What the #$*! Do We Know!? (B-). This is a very odd, very independent little movie that’s really two movies in one. The more important seeming part is more or less a documentary–a bunch of short clips featuring a bunch of talking heads, mostly doctors and physicists. They try to explain, in lay terms, the state-of-the-art thinking in two fields: the bizarre world of quantum physics, and the more fathomable but amazingly complex world of cellular biology and biochemistry. (Interestingly, genetics is left completely alone.) Their ruminations are frequently illustrated with cool animated effects. The other, less successful part of the movie is a series of vignettes about a depressed photographer named Amanda (Marlee Matlin), whose life more or less embodies whatever topic the talking heads are discussing at the moment. It’s an interesting film, and the weight of the “scientific” opinion surveyed in the movie definitely seems to side with the view that there is an underlying unity and connectedness to the universe. But the moral implications of their theorizing are murky, and a couple of the talking heads seem to want to jettison talk about right and wrong, good and evil, altogether. What is supposed to replace them, I’m not sure. The theological implications of their speculation are equally nebulous. A few of the heads clearly express belief in some sort of God or at least godlike rational substructure to reality, but no one has any kind words for religion or traditional views of God. Like Huckabees, the movie is long on questions and short on answers. Maybe they’ll get to the answers in the sequel, probably called something like Not a Whole %&@! of a Lot.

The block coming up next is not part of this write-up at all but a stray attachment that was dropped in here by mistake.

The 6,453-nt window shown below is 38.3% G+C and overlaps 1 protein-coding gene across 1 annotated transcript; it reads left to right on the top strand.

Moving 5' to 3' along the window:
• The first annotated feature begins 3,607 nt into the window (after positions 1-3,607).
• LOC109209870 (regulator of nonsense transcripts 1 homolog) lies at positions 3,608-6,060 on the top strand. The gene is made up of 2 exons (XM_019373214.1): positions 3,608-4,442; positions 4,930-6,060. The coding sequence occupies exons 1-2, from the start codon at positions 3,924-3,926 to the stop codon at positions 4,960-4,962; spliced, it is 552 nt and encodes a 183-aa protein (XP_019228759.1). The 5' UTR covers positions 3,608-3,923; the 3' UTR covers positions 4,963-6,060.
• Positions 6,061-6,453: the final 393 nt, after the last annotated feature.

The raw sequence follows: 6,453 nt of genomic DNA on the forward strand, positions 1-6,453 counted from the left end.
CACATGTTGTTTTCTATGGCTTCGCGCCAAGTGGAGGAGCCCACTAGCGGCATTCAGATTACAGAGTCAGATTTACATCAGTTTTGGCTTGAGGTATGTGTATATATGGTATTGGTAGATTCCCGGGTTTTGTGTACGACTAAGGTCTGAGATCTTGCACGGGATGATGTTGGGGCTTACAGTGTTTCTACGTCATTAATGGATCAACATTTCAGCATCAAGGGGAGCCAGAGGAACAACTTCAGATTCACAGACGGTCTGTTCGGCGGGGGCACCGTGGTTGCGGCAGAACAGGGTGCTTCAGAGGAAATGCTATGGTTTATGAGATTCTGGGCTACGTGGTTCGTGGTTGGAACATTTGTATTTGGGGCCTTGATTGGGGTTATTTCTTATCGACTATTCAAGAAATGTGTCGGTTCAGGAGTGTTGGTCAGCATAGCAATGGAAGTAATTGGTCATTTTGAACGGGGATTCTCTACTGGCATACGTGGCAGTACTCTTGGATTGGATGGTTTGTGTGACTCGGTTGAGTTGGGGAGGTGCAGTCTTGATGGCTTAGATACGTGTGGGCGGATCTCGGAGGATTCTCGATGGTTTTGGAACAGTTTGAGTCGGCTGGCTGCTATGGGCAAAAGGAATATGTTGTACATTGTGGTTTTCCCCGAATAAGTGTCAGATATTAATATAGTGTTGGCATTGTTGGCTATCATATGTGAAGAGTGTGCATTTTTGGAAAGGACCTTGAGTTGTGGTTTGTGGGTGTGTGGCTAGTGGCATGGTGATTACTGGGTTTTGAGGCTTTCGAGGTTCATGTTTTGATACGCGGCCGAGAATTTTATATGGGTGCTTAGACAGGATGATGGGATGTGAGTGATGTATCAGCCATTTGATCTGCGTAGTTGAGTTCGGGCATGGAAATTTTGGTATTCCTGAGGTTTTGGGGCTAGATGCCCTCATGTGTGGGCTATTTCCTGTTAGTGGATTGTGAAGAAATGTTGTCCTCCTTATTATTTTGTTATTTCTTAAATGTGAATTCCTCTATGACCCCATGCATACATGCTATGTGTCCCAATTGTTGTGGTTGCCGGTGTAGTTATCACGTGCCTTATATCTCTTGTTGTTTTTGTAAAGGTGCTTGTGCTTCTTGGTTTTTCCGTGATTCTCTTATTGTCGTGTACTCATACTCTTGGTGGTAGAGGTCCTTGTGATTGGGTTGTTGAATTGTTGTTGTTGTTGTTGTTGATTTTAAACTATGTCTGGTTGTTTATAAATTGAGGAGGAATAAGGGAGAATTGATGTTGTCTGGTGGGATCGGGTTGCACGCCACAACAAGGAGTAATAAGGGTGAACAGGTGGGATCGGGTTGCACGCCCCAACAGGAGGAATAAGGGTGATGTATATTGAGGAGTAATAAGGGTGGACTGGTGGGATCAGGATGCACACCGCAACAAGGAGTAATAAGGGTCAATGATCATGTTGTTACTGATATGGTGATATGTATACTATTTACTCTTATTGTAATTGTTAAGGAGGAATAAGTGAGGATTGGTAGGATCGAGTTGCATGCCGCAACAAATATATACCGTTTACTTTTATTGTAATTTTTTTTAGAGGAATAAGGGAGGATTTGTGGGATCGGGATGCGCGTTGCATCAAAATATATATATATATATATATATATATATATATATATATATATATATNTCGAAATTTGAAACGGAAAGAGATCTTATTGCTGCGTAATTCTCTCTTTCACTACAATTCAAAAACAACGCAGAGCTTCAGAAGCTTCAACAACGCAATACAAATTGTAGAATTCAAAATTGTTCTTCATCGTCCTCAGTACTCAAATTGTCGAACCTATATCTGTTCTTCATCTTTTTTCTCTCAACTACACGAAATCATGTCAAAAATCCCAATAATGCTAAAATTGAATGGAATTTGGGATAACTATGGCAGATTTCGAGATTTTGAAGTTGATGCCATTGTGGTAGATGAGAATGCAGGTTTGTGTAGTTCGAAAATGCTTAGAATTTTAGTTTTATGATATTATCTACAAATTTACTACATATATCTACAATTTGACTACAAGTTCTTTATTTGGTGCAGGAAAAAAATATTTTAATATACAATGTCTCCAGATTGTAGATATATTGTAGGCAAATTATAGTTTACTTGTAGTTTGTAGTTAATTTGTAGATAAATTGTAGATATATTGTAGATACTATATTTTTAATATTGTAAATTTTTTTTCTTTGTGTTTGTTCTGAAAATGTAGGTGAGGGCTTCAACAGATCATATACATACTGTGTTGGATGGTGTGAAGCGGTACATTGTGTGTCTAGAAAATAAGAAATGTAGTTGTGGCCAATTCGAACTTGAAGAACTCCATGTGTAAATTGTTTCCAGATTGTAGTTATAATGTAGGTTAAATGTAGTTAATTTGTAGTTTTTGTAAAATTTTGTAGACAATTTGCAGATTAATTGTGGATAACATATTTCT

We Don’t Live Here Anymore